You can sum up the case for a social media policy in four words: better safe than sorry.
As companies dedicate an increasing amount of resources to social media marketing, there are more "what ifs?"
What if an employee decides to use his personal Facebook account to network with clients? What if a community member posts an inflammatory comment on your Facebook page?
A strategically-conceived policy can help answer these questions and ensure your company can appropriately handle any issues that arise. Unfortunately, a recent study by PayScale revealed that only 53 percent of companies have a formal social media policy.
Organizations should take the time to develop a social media policy to address the "what ifs" and answer the following questions:
1. What constitutes appropriate content?
Community members, employees and management may not share a common definition of appropriate content. By developing a social media policy, companies can ensure everyone plays by the same rules, and that brand ambassadors have a clear understanding of what constitutes appropriate use.
With this policy as a guide, organizations can manage the expectations of their online communities by including a brief description of the platform's intended use as part of their profiles. For example:
"The Widget Factory's Facebook page is an online forum for members of the widget community to exchange stories and ideas. To keep the community enjoyable for all, we ask that you not use profane language in your posts and comments."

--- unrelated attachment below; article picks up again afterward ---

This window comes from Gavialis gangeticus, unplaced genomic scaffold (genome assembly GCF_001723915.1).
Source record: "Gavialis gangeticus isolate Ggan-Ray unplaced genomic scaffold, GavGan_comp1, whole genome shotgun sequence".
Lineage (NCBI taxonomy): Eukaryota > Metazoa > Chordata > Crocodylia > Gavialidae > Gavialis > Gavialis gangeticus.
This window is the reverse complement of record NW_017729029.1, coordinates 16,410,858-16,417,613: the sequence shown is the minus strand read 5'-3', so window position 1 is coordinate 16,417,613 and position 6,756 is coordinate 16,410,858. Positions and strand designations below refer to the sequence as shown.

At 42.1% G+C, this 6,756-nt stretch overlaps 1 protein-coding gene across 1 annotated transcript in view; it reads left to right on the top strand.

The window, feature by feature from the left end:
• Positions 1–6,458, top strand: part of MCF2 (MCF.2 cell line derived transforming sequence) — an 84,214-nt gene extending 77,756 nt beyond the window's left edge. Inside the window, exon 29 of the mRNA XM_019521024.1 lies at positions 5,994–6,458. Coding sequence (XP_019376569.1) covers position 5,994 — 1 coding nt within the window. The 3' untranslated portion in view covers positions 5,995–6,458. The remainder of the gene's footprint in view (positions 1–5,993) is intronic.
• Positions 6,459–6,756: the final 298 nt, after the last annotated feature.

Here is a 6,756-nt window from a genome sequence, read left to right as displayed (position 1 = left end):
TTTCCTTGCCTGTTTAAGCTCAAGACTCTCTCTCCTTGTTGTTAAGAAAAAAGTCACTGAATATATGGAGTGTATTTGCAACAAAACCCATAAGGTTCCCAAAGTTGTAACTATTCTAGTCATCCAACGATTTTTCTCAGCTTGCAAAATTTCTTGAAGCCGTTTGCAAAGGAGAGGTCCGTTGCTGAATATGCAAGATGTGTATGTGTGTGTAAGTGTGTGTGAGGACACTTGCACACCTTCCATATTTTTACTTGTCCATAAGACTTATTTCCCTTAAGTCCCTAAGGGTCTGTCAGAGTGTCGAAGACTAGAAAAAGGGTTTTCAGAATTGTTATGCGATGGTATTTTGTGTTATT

2. How will your company handle the personal-professional hybrid?
The lines between professional and personal lives are blurry.
Many of us answer work emails from our personal smartphones. For some, weekends include time in the office or time spent working remotely. And many people don't have dedicated Facebook and Twitter accounts for their personal and professional lives.
This blend of personal and professional activities alone is reason enough to develop a social media policy.
3. How will you use social media to communicate during a crisis?
When disaster strikes, the last thing any organization needs is people on the inside sharing their opinions on social media. Take the time to let your team know how you will handle social media in a crisis and what the company's policy is on divulging crisis-related information.
4. Who is authorized to represent the brand on social media?
Our agency often works with nonprofit organizations that have multiple social media accounts for the same platform—all of which were started by well-meaning individuals.
This makes it difficult to build a centralized community, and can lead to mixed messaging. It also means these organizations sometimes find themselves with accounts that nobody can access.
Within your social media policy, clearly identify who is authorized to serve as a brand ambassador. Take the time to outline criteria for who can and cannot create and maintain individual brand ambassador accounts for the company, and what the terms are for operating such accounts.
5. Is it OK to update Facebook at work?
The answer will vary depending on the type of company.
At a PR, advertising, or social media marketing agency, the answer is most likely "yes." However, some companies do not permit social media use at work. Don't make employees guess. Take the time to include a section on social media use at work.
When you develop a social media policy, use clear, concise language and confirm that all employees have read and agreed to the policy terms. This will not only reduce the likelihood of an incident, but ensure that a protocol is in place to address violations and manage the fallout of unflattering or inappropriate online commentary.
Danielle M. Cyr is director of social media for Co-Communications. A version of this article first appeared on the Co-Communications blog. Follow her on Twitter @DanielleCyr.